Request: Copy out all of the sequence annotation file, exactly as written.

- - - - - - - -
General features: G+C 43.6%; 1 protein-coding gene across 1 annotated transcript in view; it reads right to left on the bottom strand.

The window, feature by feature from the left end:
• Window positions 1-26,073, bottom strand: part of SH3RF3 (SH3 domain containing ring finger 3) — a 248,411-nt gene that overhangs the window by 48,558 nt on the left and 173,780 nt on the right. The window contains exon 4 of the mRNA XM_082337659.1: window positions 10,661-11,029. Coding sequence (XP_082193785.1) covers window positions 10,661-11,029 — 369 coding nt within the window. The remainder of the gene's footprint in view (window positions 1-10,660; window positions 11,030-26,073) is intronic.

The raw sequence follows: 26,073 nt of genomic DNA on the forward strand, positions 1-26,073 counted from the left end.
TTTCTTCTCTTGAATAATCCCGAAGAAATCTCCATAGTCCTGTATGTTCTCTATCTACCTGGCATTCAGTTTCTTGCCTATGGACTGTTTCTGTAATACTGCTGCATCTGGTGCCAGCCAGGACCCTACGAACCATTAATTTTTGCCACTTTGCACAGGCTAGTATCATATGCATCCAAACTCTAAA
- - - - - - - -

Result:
General features: G+C 43.6%; 1 protein-coding gene across 1 annotated transcript in view; it reads right to left on the bottom strand.

The window, feature by feature from the left end:
• Window positions 1-26,073, bottom strand: part of SH3RF3 (SH3 domain containing ring finger 3) — a 248,411-nt gene that overhangs the window by 48,558 nt on the left and 173,780 nt on the right. The window contains exon 4 of the mRNA XM_082337659.1: window positions 10,661-11,029. Coding sequence (XP_082193785.1) covers window positions 10,661-11,029 — 369 coding nt within the window. The remainder of the gene's footprint in view (window positions 1-10,660; window positions 11,030-26,073) is intronic.

The raw sequence follows: 26,073 nt of genomic DNA on the forward strand, positions 1-26,073 counted from the left end.
TTTCTTCTCTTGAATAATCCCGAAGAAATCTCCATAGTCCTGTATGTTCTCTATCTACCTGGCATTCAGTTTCTTGCCTATGGACTGTTTCTGTAATACTGCTGCATCTGGTGCCAGCCAGGACCCTACGAACCATTAATTTTTGCCACTTTGCACAGGCTAGTATCATATGCATCCAAACTCTAAA